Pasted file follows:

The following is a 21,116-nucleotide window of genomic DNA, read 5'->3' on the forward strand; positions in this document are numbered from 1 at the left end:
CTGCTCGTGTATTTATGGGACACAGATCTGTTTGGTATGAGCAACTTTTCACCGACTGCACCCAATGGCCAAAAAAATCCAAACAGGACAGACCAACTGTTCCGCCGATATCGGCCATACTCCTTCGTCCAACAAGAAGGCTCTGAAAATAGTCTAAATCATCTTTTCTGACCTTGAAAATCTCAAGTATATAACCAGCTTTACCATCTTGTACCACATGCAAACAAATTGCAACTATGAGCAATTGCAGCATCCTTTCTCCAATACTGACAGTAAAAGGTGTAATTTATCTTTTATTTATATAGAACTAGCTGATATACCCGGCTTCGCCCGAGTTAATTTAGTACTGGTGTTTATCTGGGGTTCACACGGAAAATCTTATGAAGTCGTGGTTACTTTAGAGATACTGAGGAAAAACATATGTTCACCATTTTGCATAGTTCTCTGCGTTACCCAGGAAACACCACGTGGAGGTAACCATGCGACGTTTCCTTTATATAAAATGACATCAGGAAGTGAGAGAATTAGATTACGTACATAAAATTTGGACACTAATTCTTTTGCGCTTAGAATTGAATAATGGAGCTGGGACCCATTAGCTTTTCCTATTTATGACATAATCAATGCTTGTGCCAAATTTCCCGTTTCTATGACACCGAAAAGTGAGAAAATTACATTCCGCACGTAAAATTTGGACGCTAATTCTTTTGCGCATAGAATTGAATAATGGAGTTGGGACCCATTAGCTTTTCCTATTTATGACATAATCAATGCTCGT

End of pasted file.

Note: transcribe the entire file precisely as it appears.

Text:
The following is a 21,116-nucleotide window of genomic DNA, read 5'->3' on the forward strand; positions in this document are numbered from 1 at the left end:
CTGCTCGTGTATTTATGGGACACAGATCTGTTTGGTATGAGCAACTTTTCACCGACTGCACCCAATGGCCAAAAAAATCCAAACAGGACAGACCAACTGTTCCGCCGATATCGGCCATACTCCTTCGTCCAACAAGAAGGCTCTGAAAATAGTCTAAATCATCTTTTCTGACCTTGAAAATCTCAAGTATATAACCAGCTTTACCATCTTGTACCACATGCAAACAAATTGCAACTATGAGCAATTGCAGCATCCTTTCTCCAATACTGACAGTAAAAGGTGTAATTTATCTTTTATTTATATAGAACTAGCTGATATACCCGGCTTCGCCCGAGTTAATTTAGTACTGGTGTTTATCTGGGGTTCACACGGAAAATCTTATGAAGTCGTGGTTACTTTAGAGATACTGAGGAAAAACATATGTTCACCATTTTGCATAGTTCTCTGCGTTACCCAGGAAACACCACGTGGAGGTAACCATGCGACGTTTCCTTTATATAAAATGACATCAGGAAGTGAGAGAATTAGATTACGTACATAAAATTTGGACACTAATTCTTTTGCGCTTAGAATTGAATAATGGAGCTGGGACCCATTAGCTTTTCCTATTTATGACATAATCAATGCTTGTGCCAAATTTCCCGTTTCTATGACACCGAAAAGTGAGAAAATTACATTCCGCACGTAAAATTTGGACGCTAATTCTTTTGCGCATAGAATTGAATAATGGAGTTGGGACCCATTAGCTTTTCCTATTTATGACATAATCAATGCTCGT